“You know, what was really hard to find was a kid-sized sports belt,” said Mary Cannon, who added a few touches to make it look like it was from St. Louis Browns. “We went to so many stores to find this item.”

By definition, the word “reliquary” means “a receptacle for holy relics.” For Terry Cannon and his students, more important than the actual authenticity of these “holy relics” is idea or them.

A visual as simple as grocery store groceries can be a powerful force to spark the imagination. As a joke, while in Grade AA Williamsport in 1987, catcher Dave Bresnahan threw a potato into left field during a fake throw to trick an opponent into running from third base to an out-out home. A distant nephew of Hall of Famer Roger Bresnahan, Dave was waiting for the ball runner at home plate. He was immediately released and never played again. As a memento, Mary Cannon carved two potatoes, at least one of which is archived here at Mason’s jar.

“We didn’t know that formaldehyde would make them dark brown,” she said, adding, “There are all these great stories but nothing, so we tried to create tangible things for people to see.”

Even in the baseball industry, some are unfamiliar with the Reliquary. Nancy Faust, a retired Chicago White Sox organist who created beat music, had to look for her when she was called for induction in 2018.

“My husband Joe said, ‘What is this, some kind of joke? Baseball aquarium?” Faust said. “I said, ‘There’s nothing suspicious about that.’ When I found out who was coming with me, I thought, “Wow! Pretty good company. I am honored to be remembered.”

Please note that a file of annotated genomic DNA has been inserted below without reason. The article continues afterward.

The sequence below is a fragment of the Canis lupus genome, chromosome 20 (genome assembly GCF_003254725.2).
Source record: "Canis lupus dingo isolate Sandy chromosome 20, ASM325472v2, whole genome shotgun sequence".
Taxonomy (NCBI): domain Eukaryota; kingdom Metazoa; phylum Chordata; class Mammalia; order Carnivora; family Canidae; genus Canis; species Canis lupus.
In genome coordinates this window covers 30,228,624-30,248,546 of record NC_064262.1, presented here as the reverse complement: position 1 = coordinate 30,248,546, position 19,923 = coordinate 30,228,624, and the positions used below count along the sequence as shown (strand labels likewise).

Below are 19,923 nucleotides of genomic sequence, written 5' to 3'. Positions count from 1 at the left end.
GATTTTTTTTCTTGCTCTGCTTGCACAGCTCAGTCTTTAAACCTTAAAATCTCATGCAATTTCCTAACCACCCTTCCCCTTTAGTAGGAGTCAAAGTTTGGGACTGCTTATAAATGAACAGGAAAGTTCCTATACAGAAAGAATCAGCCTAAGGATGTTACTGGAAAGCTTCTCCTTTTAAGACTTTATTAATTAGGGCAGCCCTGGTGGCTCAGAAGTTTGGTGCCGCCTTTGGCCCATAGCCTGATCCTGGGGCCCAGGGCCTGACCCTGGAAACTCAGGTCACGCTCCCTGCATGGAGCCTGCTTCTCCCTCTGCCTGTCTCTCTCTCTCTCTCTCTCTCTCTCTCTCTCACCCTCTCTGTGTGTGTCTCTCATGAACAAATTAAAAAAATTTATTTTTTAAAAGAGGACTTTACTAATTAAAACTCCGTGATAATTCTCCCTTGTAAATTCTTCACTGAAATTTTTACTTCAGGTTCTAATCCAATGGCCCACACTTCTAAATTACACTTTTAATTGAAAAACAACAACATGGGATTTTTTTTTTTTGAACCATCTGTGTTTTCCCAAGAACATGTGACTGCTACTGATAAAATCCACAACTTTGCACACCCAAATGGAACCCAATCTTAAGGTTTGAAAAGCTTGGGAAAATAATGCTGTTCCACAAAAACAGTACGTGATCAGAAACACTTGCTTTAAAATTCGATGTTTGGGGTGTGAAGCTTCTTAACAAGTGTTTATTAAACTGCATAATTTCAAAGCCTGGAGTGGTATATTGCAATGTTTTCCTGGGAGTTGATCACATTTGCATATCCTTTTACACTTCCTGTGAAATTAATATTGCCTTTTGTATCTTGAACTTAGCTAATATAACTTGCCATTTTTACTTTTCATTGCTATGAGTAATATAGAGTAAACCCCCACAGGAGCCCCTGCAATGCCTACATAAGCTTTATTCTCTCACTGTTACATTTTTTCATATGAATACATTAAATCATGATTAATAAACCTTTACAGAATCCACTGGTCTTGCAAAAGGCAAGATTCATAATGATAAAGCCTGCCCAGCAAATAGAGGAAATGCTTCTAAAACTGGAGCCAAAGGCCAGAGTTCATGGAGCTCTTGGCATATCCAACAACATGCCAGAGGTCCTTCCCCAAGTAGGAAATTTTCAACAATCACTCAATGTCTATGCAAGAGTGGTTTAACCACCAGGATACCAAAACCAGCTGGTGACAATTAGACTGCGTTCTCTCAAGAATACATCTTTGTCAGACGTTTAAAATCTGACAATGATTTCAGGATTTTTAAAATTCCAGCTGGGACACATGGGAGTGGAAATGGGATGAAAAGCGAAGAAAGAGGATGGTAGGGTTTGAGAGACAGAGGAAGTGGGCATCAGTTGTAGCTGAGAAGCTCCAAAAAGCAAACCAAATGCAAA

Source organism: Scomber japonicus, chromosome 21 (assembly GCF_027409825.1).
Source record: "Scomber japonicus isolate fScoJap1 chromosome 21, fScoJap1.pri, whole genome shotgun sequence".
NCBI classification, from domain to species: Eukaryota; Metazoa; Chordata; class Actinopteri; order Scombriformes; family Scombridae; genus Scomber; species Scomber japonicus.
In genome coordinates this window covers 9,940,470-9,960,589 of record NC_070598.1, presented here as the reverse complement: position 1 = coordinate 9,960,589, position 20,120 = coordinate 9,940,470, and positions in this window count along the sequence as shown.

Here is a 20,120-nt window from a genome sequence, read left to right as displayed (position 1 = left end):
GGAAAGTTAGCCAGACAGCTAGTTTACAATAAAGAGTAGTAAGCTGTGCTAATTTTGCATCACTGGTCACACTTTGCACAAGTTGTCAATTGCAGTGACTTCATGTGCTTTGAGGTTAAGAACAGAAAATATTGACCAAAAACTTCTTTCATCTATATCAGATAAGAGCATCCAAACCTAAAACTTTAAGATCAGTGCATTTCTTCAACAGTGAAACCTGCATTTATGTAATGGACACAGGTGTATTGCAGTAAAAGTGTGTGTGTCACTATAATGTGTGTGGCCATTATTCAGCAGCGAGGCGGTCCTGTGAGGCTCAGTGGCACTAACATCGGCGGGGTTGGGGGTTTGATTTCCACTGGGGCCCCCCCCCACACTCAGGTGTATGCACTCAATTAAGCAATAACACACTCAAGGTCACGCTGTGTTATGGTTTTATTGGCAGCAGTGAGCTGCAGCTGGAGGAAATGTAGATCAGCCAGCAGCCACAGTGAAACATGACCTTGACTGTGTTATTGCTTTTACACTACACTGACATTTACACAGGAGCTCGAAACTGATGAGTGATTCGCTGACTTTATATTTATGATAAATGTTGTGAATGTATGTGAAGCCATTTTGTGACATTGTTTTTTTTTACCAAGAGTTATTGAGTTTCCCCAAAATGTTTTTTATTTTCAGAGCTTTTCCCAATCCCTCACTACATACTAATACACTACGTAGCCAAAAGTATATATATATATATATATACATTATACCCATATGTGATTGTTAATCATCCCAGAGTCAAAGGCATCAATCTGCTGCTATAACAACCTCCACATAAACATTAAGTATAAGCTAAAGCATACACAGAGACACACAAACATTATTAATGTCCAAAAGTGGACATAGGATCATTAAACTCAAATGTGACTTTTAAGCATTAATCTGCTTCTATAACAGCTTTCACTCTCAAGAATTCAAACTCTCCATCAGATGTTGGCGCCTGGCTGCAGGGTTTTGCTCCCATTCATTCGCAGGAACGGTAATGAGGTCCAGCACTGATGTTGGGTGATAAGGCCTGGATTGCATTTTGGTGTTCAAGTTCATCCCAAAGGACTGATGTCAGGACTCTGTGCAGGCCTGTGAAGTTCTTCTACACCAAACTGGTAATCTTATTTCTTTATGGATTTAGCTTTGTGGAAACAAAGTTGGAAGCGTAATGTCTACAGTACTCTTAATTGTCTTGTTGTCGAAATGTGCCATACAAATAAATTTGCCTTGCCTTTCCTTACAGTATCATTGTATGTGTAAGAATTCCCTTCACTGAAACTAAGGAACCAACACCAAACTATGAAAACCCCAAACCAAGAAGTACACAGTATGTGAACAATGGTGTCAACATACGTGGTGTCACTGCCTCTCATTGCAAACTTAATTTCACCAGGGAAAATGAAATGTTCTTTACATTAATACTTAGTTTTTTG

Faust was inducted in 2018 along with Tommy John and Rusty Staub.

Rusty Staub is perfect, right? Costas said. “He’s not exactly a Hall of Famer, but he’s an important player. There are other players that are not as significant, but you add Rusty Staub before Chet Lemon, because Rusty Staub is the “Big Orange”.

Dr. Frank Job, the inventor of the Tommy John surgery, preceded the pitcher at the Sanctuary in 2012. There is an Astronaut (Bill Lee, 2000) and a Bird (Mark Fidrich, 2002). There is also great diversity in Jackie Robinson (2005) and his widow Rachel (2014), the first female referee Pam Postema (2000) and several Negro League representatives.

Bud once called the Shrine the “People’s Hall of Fame” and the induction traditionally began with Terry Cannon leading the audience by ringing bells in honor of Hilda Chester, arguably the most famous groupie in history.

As Cannon noted at the 2018 ceremony, Chester’s fame began to fade as the Dodgers left Brooklyn for Los Angeles, and “while she may have died in relative obscurity in 1978, Hilda is royalty in our fan community. And thanks to our annual memory, we can be sure that the last bell for Hilda Chester has not yet rung.”

And, as it turned out, not for the Reliquary. In Shelton’s memory, it was the poet W. D. Snodgrass who, speaking, often told his audience that every time he told a story, it was true.

“Then he paused,” Shelton said. “And say, ‘I don’t know if that’s true, but it’s better than the truth.’ This is what art does. It’s better than the truth. And that’s where the Reliquary lives.”